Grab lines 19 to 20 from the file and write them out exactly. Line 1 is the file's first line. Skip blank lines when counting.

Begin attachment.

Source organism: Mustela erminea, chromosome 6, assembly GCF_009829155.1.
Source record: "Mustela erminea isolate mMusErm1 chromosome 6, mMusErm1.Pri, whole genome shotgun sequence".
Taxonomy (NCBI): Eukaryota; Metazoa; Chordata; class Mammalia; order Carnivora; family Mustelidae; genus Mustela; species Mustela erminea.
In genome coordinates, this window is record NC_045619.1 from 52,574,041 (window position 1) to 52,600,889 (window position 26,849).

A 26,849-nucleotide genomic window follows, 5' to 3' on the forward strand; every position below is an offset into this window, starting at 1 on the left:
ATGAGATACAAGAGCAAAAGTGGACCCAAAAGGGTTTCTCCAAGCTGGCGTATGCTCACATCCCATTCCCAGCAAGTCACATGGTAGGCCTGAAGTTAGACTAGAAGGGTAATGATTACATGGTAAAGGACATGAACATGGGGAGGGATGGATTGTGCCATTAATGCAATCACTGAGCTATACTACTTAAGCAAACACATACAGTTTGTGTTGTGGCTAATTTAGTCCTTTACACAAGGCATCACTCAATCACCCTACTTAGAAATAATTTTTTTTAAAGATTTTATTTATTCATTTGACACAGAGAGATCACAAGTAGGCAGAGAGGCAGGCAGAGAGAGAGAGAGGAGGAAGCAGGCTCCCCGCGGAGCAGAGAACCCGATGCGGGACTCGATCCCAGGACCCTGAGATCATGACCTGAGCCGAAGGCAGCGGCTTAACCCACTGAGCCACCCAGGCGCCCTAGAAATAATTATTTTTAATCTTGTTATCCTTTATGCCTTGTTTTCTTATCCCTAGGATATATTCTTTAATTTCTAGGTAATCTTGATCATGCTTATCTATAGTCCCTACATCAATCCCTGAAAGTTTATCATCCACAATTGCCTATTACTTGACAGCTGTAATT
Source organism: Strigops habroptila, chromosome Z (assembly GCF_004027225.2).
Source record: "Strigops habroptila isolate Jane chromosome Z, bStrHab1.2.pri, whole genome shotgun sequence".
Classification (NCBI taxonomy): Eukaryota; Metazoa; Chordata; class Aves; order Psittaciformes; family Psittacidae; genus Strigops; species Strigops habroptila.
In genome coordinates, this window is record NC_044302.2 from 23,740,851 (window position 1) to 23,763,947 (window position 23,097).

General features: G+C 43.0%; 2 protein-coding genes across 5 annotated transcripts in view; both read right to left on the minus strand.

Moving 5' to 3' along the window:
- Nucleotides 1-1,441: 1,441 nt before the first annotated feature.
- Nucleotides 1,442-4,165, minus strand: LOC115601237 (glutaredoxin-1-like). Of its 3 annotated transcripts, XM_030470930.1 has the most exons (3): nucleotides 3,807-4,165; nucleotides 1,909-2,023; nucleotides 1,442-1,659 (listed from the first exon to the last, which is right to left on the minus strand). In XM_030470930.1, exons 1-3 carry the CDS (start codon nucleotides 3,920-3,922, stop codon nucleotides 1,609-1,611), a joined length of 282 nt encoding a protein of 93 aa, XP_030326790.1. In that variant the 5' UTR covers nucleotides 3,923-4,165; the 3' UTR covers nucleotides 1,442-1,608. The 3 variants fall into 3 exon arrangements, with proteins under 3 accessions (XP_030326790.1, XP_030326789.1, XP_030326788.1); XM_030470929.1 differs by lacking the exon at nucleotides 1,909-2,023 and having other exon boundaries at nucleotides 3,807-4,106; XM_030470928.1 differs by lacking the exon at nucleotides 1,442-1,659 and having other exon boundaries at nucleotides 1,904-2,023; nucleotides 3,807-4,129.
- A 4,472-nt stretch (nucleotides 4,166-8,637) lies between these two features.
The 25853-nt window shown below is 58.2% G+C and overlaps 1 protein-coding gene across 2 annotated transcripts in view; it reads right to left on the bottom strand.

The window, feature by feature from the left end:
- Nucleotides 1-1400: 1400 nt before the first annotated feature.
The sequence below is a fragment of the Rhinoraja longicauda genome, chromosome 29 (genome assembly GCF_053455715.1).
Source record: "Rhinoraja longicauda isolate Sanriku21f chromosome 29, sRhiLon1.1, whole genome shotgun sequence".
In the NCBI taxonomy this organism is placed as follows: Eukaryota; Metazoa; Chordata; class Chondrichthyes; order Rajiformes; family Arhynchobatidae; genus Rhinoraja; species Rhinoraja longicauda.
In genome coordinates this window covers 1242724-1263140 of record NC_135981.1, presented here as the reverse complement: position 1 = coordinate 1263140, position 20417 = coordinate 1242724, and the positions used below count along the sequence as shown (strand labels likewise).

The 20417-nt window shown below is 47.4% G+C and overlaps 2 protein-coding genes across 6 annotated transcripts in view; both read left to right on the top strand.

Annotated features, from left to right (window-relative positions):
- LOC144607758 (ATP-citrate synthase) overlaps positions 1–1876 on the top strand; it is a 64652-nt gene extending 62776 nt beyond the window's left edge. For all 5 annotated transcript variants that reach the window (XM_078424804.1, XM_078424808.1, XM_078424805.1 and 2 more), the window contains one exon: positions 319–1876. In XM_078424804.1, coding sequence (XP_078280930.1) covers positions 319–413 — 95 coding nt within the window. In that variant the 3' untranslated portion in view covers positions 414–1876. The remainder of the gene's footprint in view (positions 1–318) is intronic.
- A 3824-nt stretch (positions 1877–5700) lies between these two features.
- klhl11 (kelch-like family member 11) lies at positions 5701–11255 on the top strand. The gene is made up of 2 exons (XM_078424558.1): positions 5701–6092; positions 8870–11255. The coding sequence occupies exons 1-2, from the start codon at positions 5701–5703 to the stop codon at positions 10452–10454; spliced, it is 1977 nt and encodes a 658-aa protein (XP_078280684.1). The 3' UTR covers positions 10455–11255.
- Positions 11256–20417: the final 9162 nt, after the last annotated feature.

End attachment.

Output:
The sequence below is a fragment of the Rhinoraja longicauda genome, chromosome 29 (genome assembly GCF_053455715.1).
Source record: "Rhinoraja longicauda isolate Sanriku21f chromosome 29, sRhiLon1.1, whole genome shotgun sequence".